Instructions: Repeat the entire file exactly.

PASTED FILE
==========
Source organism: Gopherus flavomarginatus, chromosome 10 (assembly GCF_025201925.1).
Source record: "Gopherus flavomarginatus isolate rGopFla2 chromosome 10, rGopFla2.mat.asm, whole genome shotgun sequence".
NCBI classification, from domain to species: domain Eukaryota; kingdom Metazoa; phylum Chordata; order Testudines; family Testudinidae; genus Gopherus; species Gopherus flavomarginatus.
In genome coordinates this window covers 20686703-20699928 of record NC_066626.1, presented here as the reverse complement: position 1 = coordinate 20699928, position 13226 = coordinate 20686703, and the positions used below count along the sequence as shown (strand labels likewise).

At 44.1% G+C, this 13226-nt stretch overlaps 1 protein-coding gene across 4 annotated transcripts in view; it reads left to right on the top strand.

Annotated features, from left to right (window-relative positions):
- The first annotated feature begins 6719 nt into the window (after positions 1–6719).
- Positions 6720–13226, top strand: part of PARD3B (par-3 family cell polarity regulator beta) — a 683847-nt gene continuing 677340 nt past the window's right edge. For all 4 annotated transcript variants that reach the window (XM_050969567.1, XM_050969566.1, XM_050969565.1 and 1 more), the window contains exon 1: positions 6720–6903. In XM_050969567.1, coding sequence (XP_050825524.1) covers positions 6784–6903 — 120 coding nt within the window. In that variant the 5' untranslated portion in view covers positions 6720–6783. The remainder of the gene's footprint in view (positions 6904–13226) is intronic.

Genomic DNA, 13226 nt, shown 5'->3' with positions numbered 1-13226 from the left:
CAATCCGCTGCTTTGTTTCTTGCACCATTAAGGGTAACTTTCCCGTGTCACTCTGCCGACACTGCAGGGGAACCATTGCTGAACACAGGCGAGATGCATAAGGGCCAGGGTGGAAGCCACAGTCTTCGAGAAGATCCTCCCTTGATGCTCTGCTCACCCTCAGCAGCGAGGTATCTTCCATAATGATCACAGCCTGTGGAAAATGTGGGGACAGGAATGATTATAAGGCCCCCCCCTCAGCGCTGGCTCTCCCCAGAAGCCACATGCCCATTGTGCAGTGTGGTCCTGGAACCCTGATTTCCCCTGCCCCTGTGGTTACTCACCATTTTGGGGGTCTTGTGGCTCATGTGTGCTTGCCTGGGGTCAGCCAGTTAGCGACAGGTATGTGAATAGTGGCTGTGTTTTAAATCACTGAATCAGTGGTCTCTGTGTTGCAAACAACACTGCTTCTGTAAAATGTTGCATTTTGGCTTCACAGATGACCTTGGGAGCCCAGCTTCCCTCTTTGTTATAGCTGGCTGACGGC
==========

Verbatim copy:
Source organism: Gopherus flavomarginatus, chromosome 10 (assembly GCF_025201925.1).
Source record: "Gopherus flavomarginatus isolate rGopFla2 chromosome 10, rGopFla2.mat.asm, whole genome shotgun sequence".
NCBI classification, from domain to species: domain Eukaryota; kingdom Metazoa; phylum Chordata; order Testudines; family Testudinidae; genus Gopherus; species Gopherus flavomarginatus.
In genome coordinates this window covers 20686703-20699928 of record NC_066626.1, presented here as the reverse complement: position 1 = coordinate 20699928, position 13226 = coordinate 20686703, and the positions used below count along the sequence as shown (strand labels likewise).

At 44.1% G+C, this 13226-nt stretch overlaps 1 protein-coding gene across 4 annotated transcripts in view; it reads left to right on the top strand.

Annotated features, from left to right (window-relative positions):
- The first annotated feature begins 6719 nt into the window (after positions 1–6719).
- Positions 6720–13226, top strand: part of PARD3B (par-3 family cell polarity regulator beta) — a 683847-nt gene continuing 677340 nt past the window's right edge. For all 4 annotated transcript variants that reach the window (XM_050969567.1, XM_050969566.1, XM_050969565.1 and 1 more), the window contains exon 1: positions 6720–6903. In XM_050969567.1, coding sequence (XP_050825524.1) covers positions 6784–6903 — 120 coding nt within the window. In that variant the 5' untranslated portion in view covers positions 6720–6783. The remainder of the gene's footprint in view (positions 6904–13226) is intronic.

Genomic DNA, 13226 nt, shown 5'->3' with positions numbered 1-13226 from the left:
CAATCCGCTGCTTTGTTTCTTGCACCATTAAGGGTAACTTTCCCGTGTCACTCTGCCGACACTGCAGGGGAACCATTGCTGAACACAGGCGAGATGCATAAGGGCCAGGGTGGAAGCCACAGTCTTCGAGAAGATCCTCCCTTGATGCTCTGCTCACCCTCAGCAGCGAGGTATCTTCCATAATGATCACAGCCTGTGGAAAATGTGGGGACAGGAATGATTATAAGGCCCCCCCCTCAGCGCTGGCTCTCCCCAGAAGCCACATGCCCATTGTGCAGTGTGGTCCTGGAACCCTGATTTCCCCTGCCCCTGTGGTTACTCACCATTTTGGGGGTCTTGTGGCTCATGTGTGCTTGCCTGGGGTCAGCCAGTTAGCGACAGGTATGTGAATAGTGGCTGTGTTTTAAATCACTGAATCAGTGGTCTCTGTGTTGCAAACAACACTGCTTCTGTAAAATGTTGCATTTTGGCTTCACAGATGACCTTGGGAGCCCAGCTTCCCTCTTTGTTATAGCTGGCTGACGGC